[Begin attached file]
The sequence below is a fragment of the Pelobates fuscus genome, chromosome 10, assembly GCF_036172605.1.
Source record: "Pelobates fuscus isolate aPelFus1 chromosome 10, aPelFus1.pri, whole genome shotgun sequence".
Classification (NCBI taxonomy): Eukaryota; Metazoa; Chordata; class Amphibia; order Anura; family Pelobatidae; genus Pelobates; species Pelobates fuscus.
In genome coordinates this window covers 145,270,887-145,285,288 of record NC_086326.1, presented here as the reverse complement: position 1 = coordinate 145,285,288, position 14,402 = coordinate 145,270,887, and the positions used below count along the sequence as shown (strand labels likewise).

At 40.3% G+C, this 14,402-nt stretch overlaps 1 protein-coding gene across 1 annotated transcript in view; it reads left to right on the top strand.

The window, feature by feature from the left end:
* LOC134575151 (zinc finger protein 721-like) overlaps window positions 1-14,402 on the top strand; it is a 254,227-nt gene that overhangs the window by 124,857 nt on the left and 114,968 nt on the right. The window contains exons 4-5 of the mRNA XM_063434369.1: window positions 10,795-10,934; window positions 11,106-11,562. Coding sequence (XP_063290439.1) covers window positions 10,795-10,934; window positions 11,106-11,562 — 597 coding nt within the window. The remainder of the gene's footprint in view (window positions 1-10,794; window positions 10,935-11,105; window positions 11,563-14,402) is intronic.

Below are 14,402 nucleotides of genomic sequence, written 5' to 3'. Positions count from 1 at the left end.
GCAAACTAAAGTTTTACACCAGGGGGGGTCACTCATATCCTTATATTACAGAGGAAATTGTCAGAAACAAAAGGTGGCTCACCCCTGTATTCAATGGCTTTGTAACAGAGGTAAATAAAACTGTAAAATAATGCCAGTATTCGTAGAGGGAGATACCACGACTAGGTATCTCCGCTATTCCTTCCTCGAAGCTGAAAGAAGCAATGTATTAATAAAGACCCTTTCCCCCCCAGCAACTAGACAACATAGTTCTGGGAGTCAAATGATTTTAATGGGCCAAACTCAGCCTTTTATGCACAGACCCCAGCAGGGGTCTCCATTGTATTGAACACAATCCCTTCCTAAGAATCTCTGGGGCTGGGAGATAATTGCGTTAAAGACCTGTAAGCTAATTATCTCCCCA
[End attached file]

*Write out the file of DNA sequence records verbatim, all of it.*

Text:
The sequence below is a fragment of the Pelobates fuscus genome, chromosome 10, assembly GCF_036172605.1.
Source record: "Pelobates fuscus isolate aPelFus1 chromosome 10, aPelFus1.pri, whole genome shotgun sequence".
Classification (NCBI taxonomy): Eukaryota; Metazoa; Chordata; class Amphibia; order Anura; family Pelobatidae; genus Pelobates; species Pelobates fuscus.
In genome coordinates this window covers 145,270,887-145,285,288 of record NC_086326.1, presented here as the reverse complement: position 1 = coordinate 145,285,288, position 14,402 = coordinate 145,270,887, and the positions used below count along the sequence as shown (strand labels likewise).

At 40.3% G+C, this 14,402-nt stretch overlaps 1 protein-coding gene across 1 annotated transcript in view; it reads left to right on the top strand.

The window, feature by feature from the left end:
* LOC134575151 (zinc finger protein 721-like) overlaps window positions 1-14,402 on the top strand; it is a 254,227-nt gene that overhangs the window by 124,857 nt on the left and 114,968 nt on the right. The window contains exons 4-5 of the mRNA XM_063434369.1: window positions 10,795-10,934; window positions 11,106-11,562. Coding sequence (XP_063290439.1) covers window positions 10,795-10,934; window positions 11,106-11,562 — 597 coding nt within the window. The remainder of the gene's footprint in view (window positions 1-10,794; window positions 10,935-11,105; window positions 11,563-14,402) is intronic.

Below are 14,402 nucleotides of genomic sequence, written 5' to 3'. Positions count from 1 at the left end.
GCAAACTAAAGTTTTACACCAGGGGGGGTCACTCATATCCTTATATTACAGAGGAAATTGTCAGAAACAAAAGGTGGCTCACCCCTGTATTCAATGGCTTTGTAACAGAGGTAAATAAAACTGTAAAATAATGCCAGTATTCGTAGAGGGAGATACCACGACTAGGTATCTCCGCTATTCCTTCCTCGAAGCTGAAAGAAGCAATGTATTAATAAAGACCCTTTCCCCCCCAGCAACTAGACAACATAGTTCTGGGAGTCAAATGATTTTAATGGGCCAAACTCAGCCTTTTATGCACAGACCCCAGCAGGGGTCTCCATTGTATTGAACACAATCCCTTCCTAAGAATCTCTGGGGCTGGGAGATAATTGCGTTAAAGACCTGTAAGCTAATTATCTCCCCA